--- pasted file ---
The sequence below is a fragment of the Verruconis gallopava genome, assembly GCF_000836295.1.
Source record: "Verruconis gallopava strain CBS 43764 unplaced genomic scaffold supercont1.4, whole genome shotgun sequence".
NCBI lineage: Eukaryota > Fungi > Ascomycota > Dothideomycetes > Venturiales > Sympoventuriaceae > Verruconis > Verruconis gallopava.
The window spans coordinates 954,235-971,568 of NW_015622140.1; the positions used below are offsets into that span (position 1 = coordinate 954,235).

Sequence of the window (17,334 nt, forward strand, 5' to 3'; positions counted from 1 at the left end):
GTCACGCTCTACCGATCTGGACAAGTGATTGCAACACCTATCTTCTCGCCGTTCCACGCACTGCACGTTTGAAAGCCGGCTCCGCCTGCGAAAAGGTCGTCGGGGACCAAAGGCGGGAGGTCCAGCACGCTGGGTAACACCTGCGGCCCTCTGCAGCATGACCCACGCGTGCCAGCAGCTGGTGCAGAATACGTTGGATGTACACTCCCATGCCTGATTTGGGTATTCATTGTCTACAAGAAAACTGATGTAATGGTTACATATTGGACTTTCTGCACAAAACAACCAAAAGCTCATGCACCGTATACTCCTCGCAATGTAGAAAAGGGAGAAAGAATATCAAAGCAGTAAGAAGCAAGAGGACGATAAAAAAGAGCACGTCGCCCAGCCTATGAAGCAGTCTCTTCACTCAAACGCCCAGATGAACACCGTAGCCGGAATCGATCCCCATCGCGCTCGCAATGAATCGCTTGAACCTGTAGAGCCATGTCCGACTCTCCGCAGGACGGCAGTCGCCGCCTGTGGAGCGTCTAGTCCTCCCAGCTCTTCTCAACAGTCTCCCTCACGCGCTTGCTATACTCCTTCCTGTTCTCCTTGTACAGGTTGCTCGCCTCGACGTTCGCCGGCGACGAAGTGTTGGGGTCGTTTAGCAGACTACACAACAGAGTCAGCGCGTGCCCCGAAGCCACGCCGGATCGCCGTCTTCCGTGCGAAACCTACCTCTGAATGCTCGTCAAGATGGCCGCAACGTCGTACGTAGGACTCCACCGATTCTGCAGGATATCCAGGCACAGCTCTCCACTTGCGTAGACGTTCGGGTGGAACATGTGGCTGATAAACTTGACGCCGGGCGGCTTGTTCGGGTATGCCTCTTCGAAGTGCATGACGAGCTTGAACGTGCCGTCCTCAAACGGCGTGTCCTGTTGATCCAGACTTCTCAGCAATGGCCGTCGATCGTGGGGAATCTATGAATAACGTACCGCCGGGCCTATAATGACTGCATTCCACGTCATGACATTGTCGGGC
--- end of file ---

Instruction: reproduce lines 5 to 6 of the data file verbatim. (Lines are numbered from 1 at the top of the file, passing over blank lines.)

Sequence of the window (17,334 nt, forward strand, 5' to 3'; positions counted from 1 at the left end):
GTCACGCTCTACCGATCTGGACAAGTGATTGCAACACCTATCTTCTCGCCGTTCCACGCACTGCACGTTTGAAAGCCGGCTCCGCCTGCGAAAAGGTCGTCGGGGACCAAAGGCGGGAGGTCCAGCACGCTGGGTAACACCTGCGGCCCTCTGCAGCATGACCCACGCGTGCCAGCAGCTGGTGCAGAATACGTTGGATGTACACTCCCATGCCTGATTTGGGTATTCATTGTCTACAAGAAAACTGATGTAATGGTTACATATTGGACTTTCTGCACAAAACAACCAAAAGCTCATGCACCGTATACTCCTCGCAATGTAGAAAAGGGAGAAAGAATATCAAAGCAGTAAGAAGCAAGAGGACGATAAAAAAGAGCACGTCGCCCAGCCTATGAAGCAGTCTCTTCACTCAAACGCCCAGATGAACACCGTAGCCGGAATCGATCCCCATCGCGCTCGCAATGAATCGCTTGAACCTGTAGAGCCATGTCCGACTCTCCGCAGGACGGCAGTCGCCGCCTGTGGAGCGTCTAGTCCTCCCAGCTCTTCTCAACAGTCTCCCTCACGCGCTTGCTATACTCCTTCCTGTTCTCCTTGTACAGGTTGCTCGCCTCGACGTTCGCCGGCGACGAAGTGTTGGGGTCGTTTAGCAGACTACACAACAGAGTCAGCGCGTGCCCCGAAGCCACGCCGGATCGCCGTCTTCCGTGCGAAACCTACCTCTGAATGCTCGTCAAGATGGCCGCAACGTCGTACGTAGGACTCCACCGATTCTGCAGGATATCCAGGCACAGCTCTCCACTTGCGTAGACGTTCGGGTGGAACATGTGGCTGATAAACTTGACGCCGGGCGGCTTGTTCGGGTATGCCTCTTCGAAGTGCATGACGAGCTTGAACGTGCCGTCCTCAAACGGCGTGTCCTGTTGATCCAGACTTCTCAGCAATGGCCGTCGATCGTGGGGAATCTATGAATAACGTACCGCCGGGCCTATAATGACTGCATTCCACGTCATGACATTGTCGGGC